Beverly Raphael was at an antique show back in 1998, tagging along as her husband, Richard, searched for something. What exactly, he didn’t know.
Richard had been a lifelong athlete and horseman, playing his way onto a polo team sponsored by Fendi. Then doctors found three Glioblastoma brain tumors. One is enough to bring someone down, and with three, they gave Richard four months to live. As the end approached, Richard kept looking in antique stores and shows for something he was sure would appear.
“Suddenly there was something that stood out to him. It was something about their strength and character that attracted him to them,” Beverly recalls. Her husband pointed to four figurines—Native Americans looking proud with their muscled horses. “He said, ‘These represent you and the girls. This one is me, this one is you, and these two are our daughters. This will always keep the family together.’”
The figurines sit behind Beverly’s desk, a modest Deerfield Beach office that does little to reveal just how much she and her partner, Rick Rhodes, have built since Richard’s death in 1998.
At that time, Richard ran RCC Associates, a $17 million general contracting firm that specialized in high-end retail. He had just built four Cheesecake Factory locations, and his success pulling off difficult build-outs under tight deadlines had poised the company for more.
After Richard’s death, Beverly considered selling the company. She had no experience in the construction industry, but she knew management, having spent 15 years running a sales company in women’s apparel she sold earlier that year.
When Beverly committed to keeping RCC Associates from the chopping block, the critics came for her, some wondering if a woman could run a construction company and competitors telling clients that it would fail without Richard.
Meanwhile, she had maybe a more daunting challenge at home. Two of the figurines Richard found that day represent their daughters. At the time, Robyn was in high school and Lindsay was in college. Once Beverly took over the company, she spent her days maneuvering a new industry and, at home, being the strong matriarch, showing her daughters that they could survive this.
In an industry with few female CEOs, Beverly redefined the company’s culture to fit her style. Nowadays, an open-door policy is a cliché, a management style taught in every business school. But then it was still a rarity, especially in construction, and Beverly retained and attracted new talent by leaving her door open for their problems and ideas. “It had a woman’s touch, for sure,” she says. “I was very approachable.”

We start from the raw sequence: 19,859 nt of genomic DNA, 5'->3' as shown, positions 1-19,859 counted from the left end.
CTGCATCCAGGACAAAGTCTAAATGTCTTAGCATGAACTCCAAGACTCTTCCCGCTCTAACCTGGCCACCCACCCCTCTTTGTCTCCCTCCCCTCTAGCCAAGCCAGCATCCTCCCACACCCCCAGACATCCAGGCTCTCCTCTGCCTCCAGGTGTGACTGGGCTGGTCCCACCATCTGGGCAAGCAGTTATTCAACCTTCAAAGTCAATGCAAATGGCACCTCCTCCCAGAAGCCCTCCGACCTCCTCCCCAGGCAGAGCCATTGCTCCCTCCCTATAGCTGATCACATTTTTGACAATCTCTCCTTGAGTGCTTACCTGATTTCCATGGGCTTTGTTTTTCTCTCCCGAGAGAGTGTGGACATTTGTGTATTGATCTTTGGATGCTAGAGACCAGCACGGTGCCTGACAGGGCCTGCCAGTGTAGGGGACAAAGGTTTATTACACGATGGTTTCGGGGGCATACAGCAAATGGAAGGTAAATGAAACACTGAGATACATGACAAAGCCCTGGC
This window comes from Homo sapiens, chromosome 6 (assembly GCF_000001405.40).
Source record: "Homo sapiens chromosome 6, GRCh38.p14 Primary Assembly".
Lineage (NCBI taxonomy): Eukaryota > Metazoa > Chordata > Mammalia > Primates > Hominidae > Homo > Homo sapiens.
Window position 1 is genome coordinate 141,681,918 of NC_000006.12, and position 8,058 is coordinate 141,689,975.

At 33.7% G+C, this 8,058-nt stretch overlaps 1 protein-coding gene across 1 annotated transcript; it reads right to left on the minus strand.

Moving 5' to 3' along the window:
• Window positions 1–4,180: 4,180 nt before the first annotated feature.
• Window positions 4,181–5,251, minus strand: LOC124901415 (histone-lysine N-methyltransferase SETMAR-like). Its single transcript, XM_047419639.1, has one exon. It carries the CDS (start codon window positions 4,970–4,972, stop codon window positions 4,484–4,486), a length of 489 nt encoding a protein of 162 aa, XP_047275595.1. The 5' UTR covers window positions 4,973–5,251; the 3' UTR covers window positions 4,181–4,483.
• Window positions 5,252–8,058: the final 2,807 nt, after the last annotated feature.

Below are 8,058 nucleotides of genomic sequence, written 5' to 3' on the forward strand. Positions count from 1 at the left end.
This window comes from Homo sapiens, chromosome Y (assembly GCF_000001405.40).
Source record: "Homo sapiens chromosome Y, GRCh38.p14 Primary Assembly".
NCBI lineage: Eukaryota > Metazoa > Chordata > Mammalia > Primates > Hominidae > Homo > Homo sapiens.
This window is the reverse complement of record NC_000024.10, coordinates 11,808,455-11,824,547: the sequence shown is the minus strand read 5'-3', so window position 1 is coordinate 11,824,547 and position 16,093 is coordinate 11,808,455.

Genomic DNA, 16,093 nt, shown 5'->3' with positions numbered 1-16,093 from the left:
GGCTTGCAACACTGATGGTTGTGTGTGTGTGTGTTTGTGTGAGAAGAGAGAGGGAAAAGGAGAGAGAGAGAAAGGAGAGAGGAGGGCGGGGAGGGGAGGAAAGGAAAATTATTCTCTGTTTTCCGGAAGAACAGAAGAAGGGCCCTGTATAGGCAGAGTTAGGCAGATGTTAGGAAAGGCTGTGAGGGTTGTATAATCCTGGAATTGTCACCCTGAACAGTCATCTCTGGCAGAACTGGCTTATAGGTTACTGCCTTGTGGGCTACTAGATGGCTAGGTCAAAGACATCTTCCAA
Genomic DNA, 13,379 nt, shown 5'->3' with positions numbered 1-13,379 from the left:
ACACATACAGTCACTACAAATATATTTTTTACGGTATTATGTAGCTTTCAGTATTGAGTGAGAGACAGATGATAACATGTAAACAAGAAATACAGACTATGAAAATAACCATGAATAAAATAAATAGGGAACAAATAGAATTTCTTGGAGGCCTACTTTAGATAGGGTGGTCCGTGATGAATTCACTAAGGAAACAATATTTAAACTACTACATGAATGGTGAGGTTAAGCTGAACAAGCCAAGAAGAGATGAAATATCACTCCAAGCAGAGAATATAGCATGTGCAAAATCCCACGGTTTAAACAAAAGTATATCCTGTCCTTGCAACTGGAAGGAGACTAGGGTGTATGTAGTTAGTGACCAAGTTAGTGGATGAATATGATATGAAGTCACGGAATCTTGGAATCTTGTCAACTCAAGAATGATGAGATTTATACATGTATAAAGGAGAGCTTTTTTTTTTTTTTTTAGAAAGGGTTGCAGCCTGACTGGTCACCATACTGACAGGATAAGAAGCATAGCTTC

The style worked on her clients, too. The company’s success with Cheesecake Factory and its higher- end cousin, Grand Lux Cafe, soon turned into a major partnership. RCC Associates has now built 80 of them, from Hawaii to Puerto Rico. Often new locations must be built within six months, but twice the build-outs needed to be far quicker.
That success with a corporate restaurant chain positioned RCC Associates as an expert in restaurant construction. It’s behind many of the recent local hot spots: The Capital Grille, Casa D’Angelo, Del Frisco’s, ETARU, Louie Bossi’s, Morton’s Steakhouse, Rocco’s Tacos and Valentino. It works in 32 states and has built outposts for Brio, BurgerFi and Yard House. It’s also become the shop that builds the food halls, a hot trend in restaurants these days, including the stunning three-story La Centrale in Miami and the soonto- come Time Out Market near Lincoln Road.
In 2000, Beverly found help in figuring out the construction industry after a blind date with Joel Altman, a fourth-generation CEO and chairman of Altman Companies. “He was an amazing sounding board for me,” Beverly says. “He has always been there for me through all those trials and tribulations of learning an industry, and he became a step-father and grandfather on top of it.” They married in 2004. “I’m blessed,” she says, “in finding love and an amazing life partner.”
Her daughter, Robyn, is now “an integral part of the executive team” at RCC Associates as vice president of operations, and Lindsay, her older daughter, was a partner at the law firm of Tripp Scott before this year joining Sachs Sax Caplan in Boca Raton.
In all, RCC Associates has grown five times over under Beverly’s leadership, now with revenue above $100 million and more than 100 employees. They have built 2,500 projects, including restaurants, retail, fitness studios and luxury movie theaters.
Behind her through it all, on the shelves in her office: photos of Joel, her daughters, the grandkids and, of course, those figurines Richard found that day, still riding together.